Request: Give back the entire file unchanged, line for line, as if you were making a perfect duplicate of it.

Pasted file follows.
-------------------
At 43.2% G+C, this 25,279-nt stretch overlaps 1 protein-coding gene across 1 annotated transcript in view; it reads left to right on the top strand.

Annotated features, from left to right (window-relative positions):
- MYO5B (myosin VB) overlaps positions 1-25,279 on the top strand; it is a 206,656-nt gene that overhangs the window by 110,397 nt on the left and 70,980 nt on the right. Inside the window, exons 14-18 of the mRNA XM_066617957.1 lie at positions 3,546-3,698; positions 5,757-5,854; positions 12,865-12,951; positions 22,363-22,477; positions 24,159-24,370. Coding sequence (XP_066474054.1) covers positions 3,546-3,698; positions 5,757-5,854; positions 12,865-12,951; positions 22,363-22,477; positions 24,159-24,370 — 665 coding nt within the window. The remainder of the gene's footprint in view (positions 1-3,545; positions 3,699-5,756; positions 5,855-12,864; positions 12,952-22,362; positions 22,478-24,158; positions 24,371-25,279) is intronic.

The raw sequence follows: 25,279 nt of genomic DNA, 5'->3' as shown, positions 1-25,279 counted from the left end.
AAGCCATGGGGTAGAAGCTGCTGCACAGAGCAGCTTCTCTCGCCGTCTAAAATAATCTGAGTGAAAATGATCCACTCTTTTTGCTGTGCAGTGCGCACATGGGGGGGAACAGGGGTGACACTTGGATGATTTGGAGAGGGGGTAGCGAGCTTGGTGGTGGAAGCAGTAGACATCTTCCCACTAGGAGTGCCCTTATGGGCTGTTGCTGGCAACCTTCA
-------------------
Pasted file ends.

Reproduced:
At 43.2% G+C, this 25,279-nt stretch overlaps 1 protein-coding gene across 1 annotated transcript in view; it reads left to right on the top strand.

Annotated features, from left to right (window-relative positions):
- MYO5B (myosin VB) overlaps positions 1-25,279 on the top strand; it is a 206,656-nt gene that overhangs the window by 110,397 nt on the left and 70,980 nt on the right. Inside the window, exons 14-18 of the mRNA XM_066617957.1 lie at positions 3,546-3,698; positions 5,757-5,854; positions 12,865-12,951; positions 22,363-22,477; positions 24,159-24,370. Coding sequence (XP_066474054.1) covers positions 3,546-3,698; positions 5,757-5,854; positions 12,865-12,951; positions 22,363-22,477; positions 24,159-24,370 — 665 coding nt within the window. The remainder of the gene's footprint in view (positions 1-3,545; positions 3,699-5,756; positions 5,855-12,864; positions 12,952-22,362; positions 22,478-24,158; positions 24,371-25,279) is intronic.

The raw sequence follows: 25,279 nt of genomic DNA, 5'->3' as shown, positions 1-25,279 counted from the left end.
AAGCCATGGGGTAGAAGCTGCTGCACAGAGCAGCTTCTCTCGCCGTCTAAAATAATCTGAGTGAAAATGATCCACTCTTTTTGCTGTGCAGTGCGCACATGGGGGGGAACAGGGGTGACACTTGGATGATTTGGAGAGGGGGTAGCGAGCTTGGTGGTGGAAGCAGTAGACATCTTCCCACTAGGAGTGCCCTTATGGGCTGTTGCTGGCAACCTTCA